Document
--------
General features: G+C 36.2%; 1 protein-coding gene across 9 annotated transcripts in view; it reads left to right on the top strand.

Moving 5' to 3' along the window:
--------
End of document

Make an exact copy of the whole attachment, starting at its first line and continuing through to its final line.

General features: G+C 36.2%; 1 protein-coding gene across 9 annotated transcripts in view; it reads left to right on the top strand.

Moving 5' to 3' along the window: